Like he done last year with To Pimp a Butterfly, without warning Kendrick Lamar has dropped a surprise release.
Get ready for untitled unmastered.
Less of an album more of an 8-song EP of B-sides and demos left untitled apart from the years in which the track was recorded.
It’s been less than a year since the Grammy-winning To Pimp a Butterfly was released to critical and commercial acclaim. In some circles TPAB was heralded as superior to Lamar’s previous album, the multi-platinum good kid MAAD city.
Kendrick’s had the kind of year anyone would be proud of. He got to assist his mentor Dr Dre on Compton, his first album in sixteen years, TPAB winning Best Rap Album at the Grammys and having a sit-down with and interviewing President Obama.
Not bad for a humble young man from Compton.
On untitled unmastered Kendrick presents another, much rawer, much more abstract version of the TPAB template.
From the outset on the first track untitled 01, amongst the sparse cymbals crashing and eerie horns bleating, Lamar sounds bemused yet defiant with the biting quirkiness found in lyrics explaining his past as valedictorian, claiming TPAB was his form of tithe to the fans and acknowledging he rejected the allure of club-hopping and opted for consciousness.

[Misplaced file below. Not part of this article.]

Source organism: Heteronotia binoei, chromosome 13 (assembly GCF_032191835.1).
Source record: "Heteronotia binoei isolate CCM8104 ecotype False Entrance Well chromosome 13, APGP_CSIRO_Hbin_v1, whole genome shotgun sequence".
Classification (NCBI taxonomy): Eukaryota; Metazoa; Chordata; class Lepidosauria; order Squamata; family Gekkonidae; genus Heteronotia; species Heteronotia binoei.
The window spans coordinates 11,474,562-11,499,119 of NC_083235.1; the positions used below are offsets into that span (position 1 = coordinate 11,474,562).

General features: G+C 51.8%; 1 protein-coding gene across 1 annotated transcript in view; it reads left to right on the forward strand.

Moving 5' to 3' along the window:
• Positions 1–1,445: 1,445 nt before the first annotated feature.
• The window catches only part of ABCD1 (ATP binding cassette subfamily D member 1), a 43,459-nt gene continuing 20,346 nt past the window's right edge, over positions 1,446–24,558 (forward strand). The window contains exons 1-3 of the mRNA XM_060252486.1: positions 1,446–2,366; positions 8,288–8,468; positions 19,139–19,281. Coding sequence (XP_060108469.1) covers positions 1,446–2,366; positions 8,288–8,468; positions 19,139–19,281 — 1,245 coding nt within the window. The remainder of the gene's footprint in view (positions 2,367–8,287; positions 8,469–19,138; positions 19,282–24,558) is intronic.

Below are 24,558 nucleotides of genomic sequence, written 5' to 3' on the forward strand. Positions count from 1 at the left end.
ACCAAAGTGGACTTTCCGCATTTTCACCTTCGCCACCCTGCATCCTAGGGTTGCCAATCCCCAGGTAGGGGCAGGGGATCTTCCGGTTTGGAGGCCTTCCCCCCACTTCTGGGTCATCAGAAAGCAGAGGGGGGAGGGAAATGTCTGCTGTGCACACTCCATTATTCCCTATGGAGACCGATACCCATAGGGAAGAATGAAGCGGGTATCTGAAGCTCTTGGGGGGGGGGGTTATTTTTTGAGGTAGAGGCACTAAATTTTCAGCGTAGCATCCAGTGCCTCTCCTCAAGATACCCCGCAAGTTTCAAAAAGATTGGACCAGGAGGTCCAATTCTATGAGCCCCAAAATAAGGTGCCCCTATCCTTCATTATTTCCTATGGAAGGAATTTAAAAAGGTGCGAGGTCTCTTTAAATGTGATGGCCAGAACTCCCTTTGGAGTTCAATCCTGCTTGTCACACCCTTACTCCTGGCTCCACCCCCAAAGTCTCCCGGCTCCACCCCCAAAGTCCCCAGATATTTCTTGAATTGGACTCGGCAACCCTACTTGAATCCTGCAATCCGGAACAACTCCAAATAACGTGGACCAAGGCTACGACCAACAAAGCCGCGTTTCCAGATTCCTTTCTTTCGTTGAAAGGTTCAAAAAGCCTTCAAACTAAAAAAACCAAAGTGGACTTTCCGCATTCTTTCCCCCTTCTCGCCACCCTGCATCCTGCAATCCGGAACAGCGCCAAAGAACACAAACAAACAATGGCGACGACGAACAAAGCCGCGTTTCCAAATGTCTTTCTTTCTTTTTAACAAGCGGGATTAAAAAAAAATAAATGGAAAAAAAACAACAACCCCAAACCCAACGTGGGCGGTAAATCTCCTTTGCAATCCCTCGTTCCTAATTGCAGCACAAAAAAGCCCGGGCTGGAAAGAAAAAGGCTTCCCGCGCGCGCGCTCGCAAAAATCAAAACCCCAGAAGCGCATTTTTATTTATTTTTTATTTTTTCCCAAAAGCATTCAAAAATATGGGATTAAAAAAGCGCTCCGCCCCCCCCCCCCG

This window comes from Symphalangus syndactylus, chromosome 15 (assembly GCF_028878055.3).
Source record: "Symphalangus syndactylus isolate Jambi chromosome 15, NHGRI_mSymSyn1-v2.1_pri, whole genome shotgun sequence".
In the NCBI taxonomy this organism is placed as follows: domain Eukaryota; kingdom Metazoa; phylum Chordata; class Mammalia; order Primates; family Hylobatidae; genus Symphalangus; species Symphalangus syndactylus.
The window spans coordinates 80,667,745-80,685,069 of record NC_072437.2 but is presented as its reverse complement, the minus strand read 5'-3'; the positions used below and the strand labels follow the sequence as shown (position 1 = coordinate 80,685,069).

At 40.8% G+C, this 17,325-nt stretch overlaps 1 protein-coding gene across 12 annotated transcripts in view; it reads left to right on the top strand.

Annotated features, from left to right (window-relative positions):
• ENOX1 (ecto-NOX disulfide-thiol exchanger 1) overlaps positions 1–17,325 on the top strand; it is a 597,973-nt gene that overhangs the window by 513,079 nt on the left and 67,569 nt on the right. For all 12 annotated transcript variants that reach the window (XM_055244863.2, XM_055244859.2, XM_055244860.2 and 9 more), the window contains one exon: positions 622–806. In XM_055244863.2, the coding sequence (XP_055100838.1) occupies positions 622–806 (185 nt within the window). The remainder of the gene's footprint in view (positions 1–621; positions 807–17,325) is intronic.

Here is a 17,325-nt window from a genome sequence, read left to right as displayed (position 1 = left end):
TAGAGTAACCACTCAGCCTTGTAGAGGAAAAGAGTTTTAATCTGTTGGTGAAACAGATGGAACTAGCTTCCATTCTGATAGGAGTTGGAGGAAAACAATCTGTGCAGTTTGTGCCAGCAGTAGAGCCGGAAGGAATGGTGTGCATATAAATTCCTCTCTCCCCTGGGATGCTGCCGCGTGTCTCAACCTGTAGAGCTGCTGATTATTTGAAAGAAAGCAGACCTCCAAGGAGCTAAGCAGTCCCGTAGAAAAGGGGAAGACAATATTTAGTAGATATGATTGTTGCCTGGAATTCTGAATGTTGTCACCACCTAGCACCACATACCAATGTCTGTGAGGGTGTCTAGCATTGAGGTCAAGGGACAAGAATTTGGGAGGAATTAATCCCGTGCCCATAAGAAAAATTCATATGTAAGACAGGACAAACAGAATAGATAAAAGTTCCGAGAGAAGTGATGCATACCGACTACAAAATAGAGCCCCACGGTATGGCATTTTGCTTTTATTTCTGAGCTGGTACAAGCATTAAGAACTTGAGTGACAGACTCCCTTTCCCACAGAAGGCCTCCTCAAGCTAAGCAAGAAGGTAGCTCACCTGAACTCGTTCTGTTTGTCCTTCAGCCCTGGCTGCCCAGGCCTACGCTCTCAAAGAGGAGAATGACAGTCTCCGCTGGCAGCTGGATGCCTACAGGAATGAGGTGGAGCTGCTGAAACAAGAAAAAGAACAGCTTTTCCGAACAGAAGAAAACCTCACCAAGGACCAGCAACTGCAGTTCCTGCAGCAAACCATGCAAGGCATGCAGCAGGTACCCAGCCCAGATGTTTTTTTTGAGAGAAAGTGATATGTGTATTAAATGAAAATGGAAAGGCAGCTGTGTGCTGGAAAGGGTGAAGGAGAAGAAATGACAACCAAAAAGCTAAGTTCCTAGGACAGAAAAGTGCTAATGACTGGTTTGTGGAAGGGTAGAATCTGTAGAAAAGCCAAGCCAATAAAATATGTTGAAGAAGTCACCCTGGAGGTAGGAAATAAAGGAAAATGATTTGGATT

The next three tracks follow in the same vein, with the thump and thud of funky George Clintonesque basslines we get jazz flutes that nearly block out Kendrick’s voice, which is sometimes intentional like with untitled 04’s whispered verses.
The production here is a more confident slice of what TPAB offered, with Kendrick allowing the music to work with the verses, bridges and choruses, even if that means the listener’s ear may become more attentive to the music rather than the lyrics.
That’s not to say the rapper’s words have lost their power to enthral.
On the EP’s highlight untitled 05 we get some of Lamar’s most blistering lyrics yet.
“See, I’m livin’ with anxiety, duckin’ the sobriety/Fuckin’ up the system I ain’t fuckin’ with society/Justice ain’t free, therefore justice ain’t me”
Untitled 07’s 8-minutes may stretch the listener’s patience and veers on the side of over-indulgence. Lamar loses the run of himself and allows the Frank Zappa like saxophone and trumpets to meander aimlessly until the proceedings are rounded off with someone crooning about bedding someone else’s mother.
The album closes with the poppiest song here, the upbeat unititled 08 is reminiscent of a track from Pharrell Wiliiams’ GIRL (2014).
By no means is the project perfect but still it’s an original little reminder of Kendrick’s obvious talent.